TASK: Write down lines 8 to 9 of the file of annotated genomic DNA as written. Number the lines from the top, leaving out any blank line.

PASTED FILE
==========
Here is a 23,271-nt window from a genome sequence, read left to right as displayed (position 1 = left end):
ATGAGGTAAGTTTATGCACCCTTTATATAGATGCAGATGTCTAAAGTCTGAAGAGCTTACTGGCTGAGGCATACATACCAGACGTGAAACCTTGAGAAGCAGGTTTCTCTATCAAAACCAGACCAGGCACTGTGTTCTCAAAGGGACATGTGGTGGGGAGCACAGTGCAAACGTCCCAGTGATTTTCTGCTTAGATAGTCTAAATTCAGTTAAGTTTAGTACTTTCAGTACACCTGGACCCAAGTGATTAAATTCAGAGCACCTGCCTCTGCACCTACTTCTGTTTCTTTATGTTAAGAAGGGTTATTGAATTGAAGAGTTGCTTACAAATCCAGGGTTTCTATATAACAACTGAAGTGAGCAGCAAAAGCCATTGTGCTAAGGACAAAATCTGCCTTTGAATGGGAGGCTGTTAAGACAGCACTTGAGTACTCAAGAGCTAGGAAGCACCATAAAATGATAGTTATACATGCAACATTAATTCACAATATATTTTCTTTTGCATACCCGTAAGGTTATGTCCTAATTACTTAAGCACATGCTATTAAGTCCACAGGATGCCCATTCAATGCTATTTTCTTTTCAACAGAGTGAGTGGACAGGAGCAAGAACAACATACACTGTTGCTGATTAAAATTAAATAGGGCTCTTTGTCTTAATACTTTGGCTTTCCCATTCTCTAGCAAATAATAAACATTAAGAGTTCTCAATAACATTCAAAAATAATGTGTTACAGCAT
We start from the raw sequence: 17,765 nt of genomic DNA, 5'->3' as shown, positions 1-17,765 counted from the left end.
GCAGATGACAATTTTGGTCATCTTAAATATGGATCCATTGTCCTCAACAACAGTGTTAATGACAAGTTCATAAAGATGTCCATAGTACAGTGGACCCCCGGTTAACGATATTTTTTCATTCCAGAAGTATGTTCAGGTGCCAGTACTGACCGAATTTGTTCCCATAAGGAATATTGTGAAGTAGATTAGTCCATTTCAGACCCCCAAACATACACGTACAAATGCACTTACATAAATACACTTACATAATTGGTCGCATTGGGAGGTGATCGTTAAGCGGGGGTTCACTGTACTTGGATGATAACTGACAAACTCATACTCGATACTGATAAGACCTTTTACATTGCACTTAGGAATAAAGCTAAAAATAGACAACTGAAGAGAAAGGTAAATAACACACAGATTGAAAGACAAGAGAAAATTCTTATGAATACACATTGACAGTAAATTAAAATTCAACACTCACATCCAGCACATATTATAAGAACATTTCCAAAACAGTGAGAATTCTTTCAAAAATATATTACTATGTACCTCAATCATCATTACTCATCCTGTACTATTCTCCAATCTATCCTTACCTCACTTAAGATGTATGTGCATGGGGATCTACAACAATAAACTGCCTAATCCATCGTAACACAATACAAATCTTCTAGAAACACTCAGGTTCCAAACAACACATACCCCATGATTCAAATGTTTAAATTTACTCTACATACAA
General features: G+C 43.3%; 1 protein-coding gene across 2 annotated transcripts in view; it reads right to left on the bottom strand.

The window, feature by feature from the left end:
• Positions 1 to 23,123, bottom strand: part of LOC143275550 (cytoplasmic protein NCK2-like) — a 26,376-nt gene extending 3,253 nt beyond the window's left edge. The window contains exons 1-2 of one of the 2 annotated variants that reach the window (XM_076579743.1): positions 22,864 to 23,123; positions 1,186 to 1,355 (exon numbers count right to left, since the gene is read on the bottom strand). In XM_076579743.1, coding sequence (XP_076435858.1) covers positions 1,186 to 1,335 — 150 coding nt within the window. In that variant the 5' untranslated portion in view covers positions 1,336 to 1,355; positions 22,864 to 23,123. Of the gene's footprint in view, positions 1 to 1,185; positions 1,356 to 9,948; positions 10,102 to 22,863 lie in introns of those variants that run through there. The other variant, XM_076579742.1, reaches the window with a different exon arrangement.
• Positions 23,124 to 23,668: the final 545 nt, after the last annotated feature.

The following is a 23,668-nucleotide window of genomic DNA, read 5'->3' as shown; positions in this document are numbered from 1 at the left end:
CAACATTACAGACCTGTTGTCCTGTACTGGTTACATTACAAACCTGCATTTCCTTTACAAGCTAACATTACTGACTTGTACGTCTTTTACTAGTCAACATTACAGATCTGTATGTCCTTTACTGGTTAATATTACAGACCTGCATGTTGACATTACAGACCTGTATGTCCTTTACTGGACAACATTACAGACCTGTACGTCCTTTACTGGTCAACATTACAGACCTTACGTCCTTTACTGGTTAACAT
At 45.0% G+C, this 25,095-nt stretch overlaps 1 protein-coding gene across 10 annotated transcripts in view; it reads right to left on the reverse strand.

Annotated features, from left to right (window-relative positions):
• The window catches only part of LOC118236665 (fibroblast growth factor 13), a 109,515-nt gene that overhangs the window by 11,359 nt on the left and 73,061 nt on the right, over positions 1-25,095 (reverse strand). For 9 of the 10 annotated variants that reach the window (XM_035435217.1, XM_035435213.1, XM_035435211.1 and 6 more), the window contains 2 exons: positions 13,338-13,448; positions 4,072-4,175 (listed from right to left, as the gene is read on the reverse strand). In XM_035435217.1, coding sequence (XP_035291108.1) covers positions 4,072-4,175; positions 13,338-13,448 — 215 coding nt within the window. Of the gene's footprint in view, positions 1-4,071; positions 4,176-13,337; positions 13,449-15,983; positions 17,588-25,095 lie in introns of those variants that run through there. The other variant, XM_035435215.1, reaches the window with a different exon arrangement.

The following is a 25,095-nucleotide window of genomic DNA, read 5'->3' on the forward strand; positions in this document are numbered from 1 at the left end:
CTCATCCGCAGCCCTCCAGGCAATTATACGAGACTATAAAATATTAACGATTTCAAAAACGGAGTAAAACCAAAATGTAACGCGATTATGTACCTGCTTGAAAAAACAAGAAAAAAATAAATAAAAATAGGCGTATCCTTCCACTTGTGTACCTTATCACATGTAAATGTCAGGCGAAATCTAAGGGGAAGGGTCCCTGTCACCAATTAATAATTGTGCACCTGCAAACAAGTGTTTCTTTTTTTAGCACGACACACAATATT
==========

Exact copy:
• Positions 23,124 to 23,668: the final 545 nt, after the last annotated feature.

The following is a 23,668-nucleotide window of genomic DNA, read 5'->3' as shown; positions in this document are numbered from 1 at the left end: